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Steve Eversmeyer at the 2010 Winter Olympics.

26-year Mt. Hood Ski Patrol veteran Steve Eversmeyer and his wife Annie have traveled to Sochi, Russia to work the alpine racing events of the 2014 Paralympic Games.

Eversmeyer, who served as president of the Mt. Hood Ski Patrol from 2011 to 2013, first worked as an alpine race course volunteer in Salt Lake City in 2002. He has worked a dozen or so major events since then, using vacation time from his day job as a safety and loss control manager for the Port of Portland to travel to major races and help keep the courses safe and fair.

He says he enjoys the hard work and camaraderie of working with teams of volunteers to make an inherently dangerous event as safe and routine as possible. "It's a good group of people with a shared interest and a chance to meet folks from all over the world," says Eversmeyer. "You're always learning something new."

Volunteers move around huge volumes of snow with rakes and shovels and snowblowers and set up carefully designed safety gate systems to slow down and protect racers who crash.

This photo from the 2010 Olympics shows Eversmeyer and other volunteers preparing a course for racing after a big snowstorm:

When the course gets rutted up or a racer knocks down a gate or a fence, Eversmeyer and other volunteers rush in like pit crews in a NASCAR race to fix the problem and then get the heck out of the way to let the next racer through. Medical teams are on standby at all times with helicopters ready to airlift injured racers to safety.

"A big part of the job is not getting flustered," says Eversmeyer. "That and being flexible. You learn to be flexible pretty early on - or you don’t come back."

Steve's wife Annie first joined him in volunteering for the Winter Olympics and Paralympics in Whistler in 2010. The couple completed the necessary paperwork for Sochi last year, managed to find relatively inexpensive tickets to Sochi and arrived last week. They are staying at the Rhosa Khutor Alpine Center in a shared apartment and working with a worldwide community of about 25,000 volunteers to make the transition from the hype of the Winter Olympics to the accommodations of the Paralympics. Their first work day was February 26.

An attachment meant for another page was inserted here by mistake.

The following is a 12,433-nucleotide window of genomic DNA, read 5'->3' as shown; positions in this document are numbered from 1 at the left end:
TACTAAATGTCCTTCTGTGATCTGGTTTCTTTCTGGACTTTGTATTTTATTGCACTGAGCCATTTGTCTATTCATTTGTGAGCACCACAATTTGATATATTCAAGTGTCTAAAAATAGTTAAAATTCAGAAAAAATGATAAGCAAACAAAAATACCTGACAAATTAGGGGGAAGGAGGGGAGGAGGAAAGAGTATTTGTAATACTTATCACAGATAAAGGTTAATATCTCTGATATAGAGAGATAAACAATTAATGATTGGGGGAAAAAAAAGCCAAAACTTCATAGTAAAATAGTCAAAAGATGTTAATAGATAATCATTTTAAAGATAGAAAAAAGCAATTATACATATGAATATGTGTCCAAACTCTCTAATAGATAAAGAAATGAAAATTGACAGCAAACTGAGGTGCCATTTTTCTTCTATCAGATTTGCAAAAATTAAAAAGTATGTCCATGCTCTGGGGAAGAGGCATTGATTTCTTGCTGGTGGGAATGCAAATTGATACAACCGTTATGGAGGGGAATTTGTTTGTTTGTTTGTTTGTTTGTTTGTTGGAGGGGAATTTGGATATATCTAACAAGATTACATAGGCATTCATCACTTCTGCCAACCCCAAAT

The Paralympics will run March 7-16 and will be televised in Russia and in the United States on NBC. Athletes with a variety of disabilities will compete in alpine skiing, snowboarding, cross country skiing, ice sledge hockey, wheelchair curling and biathlon.

Eversmeyer says the Paralympic alpine racers are "awe inspiring." Paralympic alpine racers rip it at up to 70 miles per hour with prosthetic limbs, missing limbs, cerebral palsy and a variety of other disabilities. Blind and visually impaired racers use helmet communication systems and sighted guides to race the course without seeing it.

"It just blows my mind watching them come down the course and seeing how fast they go," says Eversmeyer. "The are racing. It is no holds barred, take no prisoners. Those folks are out to win."

Paralympic alpine races begin Saturday, March 8, with six events scheduled: Downhill, Super-G, Super Combined, Giant Slalom, Slalom and Snowboard Cross.

Take a look at this YouTube video about visually impaired alpine racing, and try to imagine yourself in their ski boots.